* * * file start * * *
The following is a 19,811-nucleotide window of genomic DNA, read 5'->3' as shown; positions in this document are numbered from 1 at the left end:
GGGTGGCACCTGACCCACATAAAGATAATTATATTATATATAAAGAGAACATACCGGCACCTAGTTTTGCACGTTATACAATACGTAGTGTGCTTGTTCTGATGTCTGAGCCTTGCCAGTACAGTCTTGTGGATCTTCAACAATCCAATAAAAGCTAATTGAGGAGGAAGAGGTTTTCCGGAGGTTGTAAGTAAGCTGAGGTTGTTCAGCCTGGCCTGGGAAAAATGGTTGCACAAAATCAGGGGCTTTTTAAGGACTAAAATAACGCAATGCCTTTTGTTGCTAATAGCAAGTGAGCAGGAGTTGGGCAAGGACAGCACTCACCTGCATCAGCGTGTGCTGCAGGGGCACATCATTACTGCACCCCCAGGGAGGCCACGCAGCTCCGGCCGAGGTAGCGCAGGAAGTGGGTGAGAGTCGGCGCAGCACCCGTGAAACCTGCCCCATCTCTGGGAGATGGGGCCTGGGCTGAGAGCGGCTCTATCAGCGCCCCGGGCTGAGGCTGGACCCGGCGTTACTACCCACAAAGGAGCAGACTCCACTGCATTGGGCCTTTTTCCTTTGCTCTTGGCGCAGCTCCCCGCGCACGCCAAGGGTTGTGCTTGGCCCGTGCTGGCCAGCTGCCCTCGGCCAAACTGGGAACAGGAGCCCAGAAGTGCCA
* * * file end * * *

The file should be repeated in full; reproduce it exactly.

The following is a 19,811-nucleotide window of genomic DNA, read 5'->3' as shown; positions in this document are numbered from 1 at the left end:
GGGTGGCACCTGACCCACATAAAGATAATTATATTATATATAAAGAGAACATACCGGCACCTAGTTTTGCACGTTATACAATACGTAGTGTGCTTGTTCTGATGTCTGAGCCTTGCCAGTACAGTCTTGTGGATCTTCAACAATCCAATAAAAGCTAATTGAGGAGGAAGAGGTTTTCCGGAGGTTGTAAGTAAGCTGAGGTTGTTCAGCCTGGCCTGGGAAAAATGGTTGCACAAAATCAGGGGCTTTTTAAGGACTAAAATAACGCAATGCCTTTTGTTGCTAATAGCAAGTGAGCAGGAGTTGGGCAAGGACAGCACTCACCTGCATCAGCGTGTGCTGCAGGGGCACATCATTACTGCACCCCCAGGGAGGCCACGCAGCTCCGGCCGAGGTAGCGCAGGAAGTGGGTGAGAGTCGGCGCAGCACCCGTGAAACCTGCCCCATCTCTGGGAGATGGGGCCTGGGCTGAGAGCGGCTCTATCAGCGCCCCGGGCTGAGGCTGGACCCGGCGTTACTACCCACAAAGGAGCAGACTCCACTGCATTGGGCCTTTTTCCTTTGCTCTTGGCGCAGCTCCCCGCGCACGCCAAGGGTTGTGCTTGGCCCGTGCTGGCCAGCTGCCCTCGGCCAAACTGGGAACAGGAGCCCAGAAGTGCCA